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Thread: electric water heater: no drain valve??

  1. #1
    DIY Junior Member gramps's Avatar
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    Default electric water heater: no drain valve??

    I need to replace my 25 year old Rheeem electric water heater. naturally i would have to drain it first, but there is an odd situation that is preventing me.
    as you can see from the photo, there is no tap for draining it.
    At the top of the unit are 3 plastic covers. maybe there is pressure relief value under those plastic covers, but how would you drian this?
    I was planning on maybe doing the job myself properly.
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    Last edited by gramps; 06-29-2013 at 10:19 AM.

  2. #2
    DIYer, not in the trades LLigetfa's Avatar
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    Obviously a non-standard install. It looks like the drain port was used for either the cold entry or a recirc line. The TPR if that is what is shown, is in the wrong place and would not sense a high temp.

    Remove the lower element and screw a hose bib in its stead to drain it.

  3. #3
    DIY Junior Member gramps's Avatar
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    to remove the element, doesn't the unit have to be drained first?

  4. #4
    DIYer, not in the trades LLigetfa's Avatar
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    I would not have suggested it if that were the case. Elements are very often replaced without draining the tank.

  5. #5
    Forum Admin, Expert Plumber Terry's Avatar
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    They made your job hard.

    Like mentioned above, the drain was removed.
    If you keep all the taps closed, you can cut the copper pipe and slip on a sharkbite hosebib that will allow a hose connection.
    You will need to shut off the water supply first.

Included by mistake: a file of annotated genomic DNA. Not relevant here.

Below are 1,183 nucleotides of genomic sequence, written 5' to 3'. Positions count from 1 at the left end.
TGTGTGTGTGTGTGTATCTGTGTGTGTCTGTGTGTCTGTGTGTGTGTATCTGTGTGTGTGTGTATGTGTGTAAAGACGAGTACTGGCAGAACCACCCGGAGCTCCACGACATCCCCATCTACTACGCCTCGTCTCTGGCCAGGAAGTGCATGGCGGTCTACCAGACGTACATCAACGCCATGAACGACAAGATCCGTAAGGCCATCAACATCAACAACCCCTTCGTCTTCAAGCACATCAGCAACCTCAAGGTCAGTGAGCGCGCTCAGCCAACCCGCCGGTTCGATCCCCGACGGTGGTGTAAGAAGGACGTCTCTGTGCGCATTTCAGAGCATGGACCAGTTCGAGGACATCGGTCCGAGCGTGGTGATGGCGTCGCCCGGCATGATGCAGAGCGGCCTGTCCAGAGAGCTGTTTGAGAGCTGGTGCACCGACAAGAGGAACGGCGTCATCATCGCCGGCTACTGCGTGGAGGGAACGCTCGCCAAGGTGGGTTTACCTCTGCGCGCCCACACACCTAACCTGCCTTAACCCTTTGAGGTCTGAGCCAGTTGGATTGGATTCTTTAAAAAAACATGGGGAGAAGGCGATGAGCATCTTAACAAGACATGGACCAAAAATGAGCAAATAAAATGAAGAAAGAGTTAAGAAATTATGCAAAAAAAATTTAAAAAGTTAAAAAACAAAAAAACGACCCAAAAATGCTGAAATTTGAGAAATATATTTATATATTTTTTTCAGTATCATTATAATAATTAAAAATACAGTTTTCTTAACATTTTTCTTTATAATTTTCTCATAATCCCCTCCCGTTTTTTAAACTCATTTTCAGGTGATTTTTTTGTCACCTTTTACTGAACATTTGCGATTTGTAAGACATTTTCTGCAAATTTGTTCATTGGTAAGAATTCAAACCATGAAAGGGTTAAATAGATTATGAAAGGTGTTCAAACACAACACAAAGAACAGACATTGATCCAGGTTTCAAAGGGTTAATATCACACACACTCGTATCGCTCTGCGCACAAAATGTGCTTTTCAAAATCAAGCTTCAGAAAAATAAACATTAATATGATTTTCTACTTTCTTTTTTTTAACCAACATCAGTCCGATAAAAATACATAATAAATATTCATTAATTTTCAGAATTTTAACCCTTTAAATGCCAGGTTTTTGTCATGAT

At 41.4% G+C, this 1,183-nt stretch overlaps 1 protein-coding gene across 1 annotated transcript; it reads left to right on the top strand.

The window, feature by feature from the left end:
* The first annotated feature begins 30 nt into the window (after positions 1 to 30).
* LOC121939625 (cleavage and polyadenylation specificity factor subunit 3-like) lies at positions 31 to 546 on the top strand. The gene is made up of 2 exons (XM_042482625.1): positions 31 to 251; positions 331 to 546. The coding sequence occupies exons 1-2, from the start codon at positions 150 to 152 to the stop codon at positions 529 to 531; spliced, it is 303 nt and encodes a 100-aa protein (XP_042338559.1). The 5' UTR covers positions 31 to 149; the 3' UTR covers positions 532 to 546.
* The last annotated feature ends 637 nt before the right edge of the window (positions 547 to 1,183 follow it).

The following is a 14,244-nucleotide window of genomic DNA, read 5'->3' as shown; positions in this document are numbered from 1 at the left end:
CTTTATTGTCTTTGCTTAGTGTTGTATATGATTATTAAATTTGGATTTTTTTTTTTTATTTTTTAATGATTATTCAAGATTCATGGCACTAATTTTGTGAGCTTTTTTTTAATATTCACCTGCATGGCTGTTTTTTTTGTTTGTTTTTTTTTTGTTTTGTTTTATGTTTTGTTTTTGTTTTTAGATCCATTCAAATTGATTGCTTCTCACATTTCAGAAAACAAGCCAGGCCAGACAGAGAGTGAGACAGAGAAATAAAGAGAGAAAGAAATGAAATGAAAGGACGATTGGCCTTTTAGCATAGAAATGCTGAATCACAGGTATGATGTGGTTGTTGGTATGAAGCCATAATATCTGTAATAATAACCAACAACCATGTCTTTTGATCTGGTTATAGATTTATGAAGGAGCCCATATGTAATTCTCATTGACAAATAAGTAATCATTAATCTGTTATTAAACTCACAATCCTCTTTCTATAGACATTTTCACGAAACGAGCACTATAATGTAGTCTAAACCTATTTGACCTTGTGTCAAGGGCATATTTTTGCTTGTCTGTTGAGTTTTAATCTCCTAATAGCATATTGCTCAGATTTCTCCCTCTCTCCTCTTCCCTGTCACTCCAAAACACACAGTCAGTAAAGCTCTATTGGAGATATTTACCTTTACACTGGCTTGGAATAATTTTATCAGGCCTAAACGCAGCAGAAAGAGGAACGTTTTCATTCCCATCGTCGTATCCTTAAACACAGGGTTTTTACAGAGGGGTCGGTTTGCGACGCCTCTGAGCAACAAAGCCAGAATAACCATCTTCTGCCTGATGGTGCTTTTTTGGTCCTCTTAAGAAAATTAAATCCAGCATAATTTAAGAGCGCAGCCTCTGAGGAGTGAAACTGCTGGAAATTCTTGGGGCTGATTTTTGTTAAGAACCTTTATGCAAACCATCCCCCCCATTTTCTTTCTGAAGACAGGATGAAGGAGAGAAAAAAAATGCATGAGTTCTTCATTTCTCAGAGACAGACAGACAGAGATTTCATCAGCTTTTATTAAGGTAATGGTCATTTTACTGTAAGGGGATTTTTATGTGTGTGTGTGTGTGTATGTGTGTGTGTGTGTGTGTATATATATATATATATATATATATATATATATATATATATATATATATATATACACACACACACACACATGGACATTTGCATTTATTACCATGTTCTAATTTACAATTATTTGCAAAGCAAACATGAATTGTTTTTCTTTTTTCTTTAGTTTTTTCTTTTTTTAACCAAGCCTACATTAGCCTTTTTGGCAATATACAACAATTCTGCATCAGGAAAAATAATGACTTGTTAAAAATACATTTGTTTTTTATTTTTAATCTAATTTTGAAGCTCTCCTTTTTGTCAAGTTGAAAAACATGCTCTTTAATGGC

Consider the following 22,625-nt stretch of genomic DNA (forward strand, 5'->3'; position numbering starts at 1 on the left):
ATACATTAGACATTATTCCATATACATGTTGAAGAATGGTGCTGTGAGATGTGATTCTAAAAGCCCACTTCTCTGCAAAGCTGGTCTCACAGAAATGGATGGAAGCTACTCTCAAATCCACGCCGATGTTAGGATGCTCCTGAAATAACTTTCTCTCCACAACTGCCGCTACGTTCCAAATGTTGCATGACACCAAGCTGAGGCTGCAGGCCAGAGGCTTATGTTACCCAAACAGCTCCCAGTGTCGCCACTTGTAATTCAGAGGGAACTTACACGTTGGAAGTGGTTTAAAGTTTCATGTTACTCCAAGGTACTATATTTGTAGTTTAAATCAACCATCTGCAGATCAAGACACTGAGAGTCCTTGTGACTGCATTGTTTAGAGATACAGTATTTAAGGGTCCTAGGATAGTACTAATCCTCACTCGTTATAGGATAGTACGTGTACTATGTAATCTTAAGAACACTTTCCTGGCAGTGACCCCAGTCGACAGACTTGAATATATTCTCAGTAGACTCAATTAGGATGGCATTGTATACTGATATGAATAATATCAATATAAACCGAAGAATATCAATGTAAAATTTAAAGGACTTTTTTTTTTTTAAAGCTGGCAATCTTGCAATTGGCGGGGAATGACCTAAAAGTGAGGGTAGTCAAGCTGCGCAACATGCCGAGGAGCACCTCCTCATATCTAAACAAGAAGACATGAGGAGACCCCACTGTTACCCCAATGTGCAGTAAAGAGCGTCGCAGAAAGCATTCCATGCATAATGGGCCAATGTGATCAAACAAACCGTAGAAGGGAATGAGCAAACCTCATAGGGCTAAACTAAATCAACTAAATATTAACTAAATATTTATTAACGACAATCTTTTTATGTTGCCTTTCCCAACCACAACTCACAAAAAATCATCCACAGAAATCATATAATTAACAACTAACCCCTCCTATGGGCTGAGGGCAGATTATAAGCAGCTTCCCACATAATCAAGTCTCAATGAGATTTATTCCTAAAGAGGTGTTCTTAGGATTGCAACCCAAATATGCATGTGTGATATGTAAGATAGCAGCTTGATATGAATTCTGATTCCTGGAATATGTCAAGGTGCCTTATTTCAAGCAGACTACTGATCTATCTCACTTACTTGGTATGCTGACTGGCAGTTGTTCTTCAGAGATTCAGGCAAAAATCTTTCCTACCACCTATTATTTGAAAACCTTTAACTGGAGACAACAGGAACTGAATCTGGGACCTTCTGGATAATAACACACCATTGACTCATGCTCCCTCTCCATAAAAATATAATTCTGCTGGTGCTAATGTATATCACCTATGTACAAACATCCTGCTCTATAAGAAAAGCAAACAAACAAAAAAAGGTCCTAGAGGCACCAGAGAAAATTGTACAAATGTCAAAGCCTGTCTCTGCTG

By keeping everything closed, the water will drain very slowly, allowing some time to cut and push on the hosebib.
    It's like holding you thumb on top of a straw. The tank will be slow to drain if no air can replace the water as it drains.

  6. #6
    DIY Junior Member gramps's Avatar
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    if quickly put on a sharkbite, the water wont gush out quickly at first? i don't understand the purpose of removing the lower element if this is the method.

  7. #7
    DIYer, not in the trades LLigetfa's Avatar
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    Terry and I gave two different options. If you cut the pipe like Terry suggests, then don't remove the lower element. If you cut the pipe you will get water from the top section of pipe so be prepared to catch it or quickly plug it.

  8. #8
    Plumbing Contractor for 49 years johnjh2o1's Avatar
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    Remove the relief valve and screw in a hose bib in its place that will allow you to drain most of the water.

    John

  9. #9
    Retired Defense Industry Engineer jadnashua's Avatar
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    FWIW, do NOT replicate the install you have! A T&P valve needs to be installed on the hot outlet or the special port near the top of the tank provided for it.
    Jim DeBruycker
    Important note - I'm not a pro
    Retired Defense Industry Engineer; Schluter 2.5-day Workshop Completed 2013, 2014

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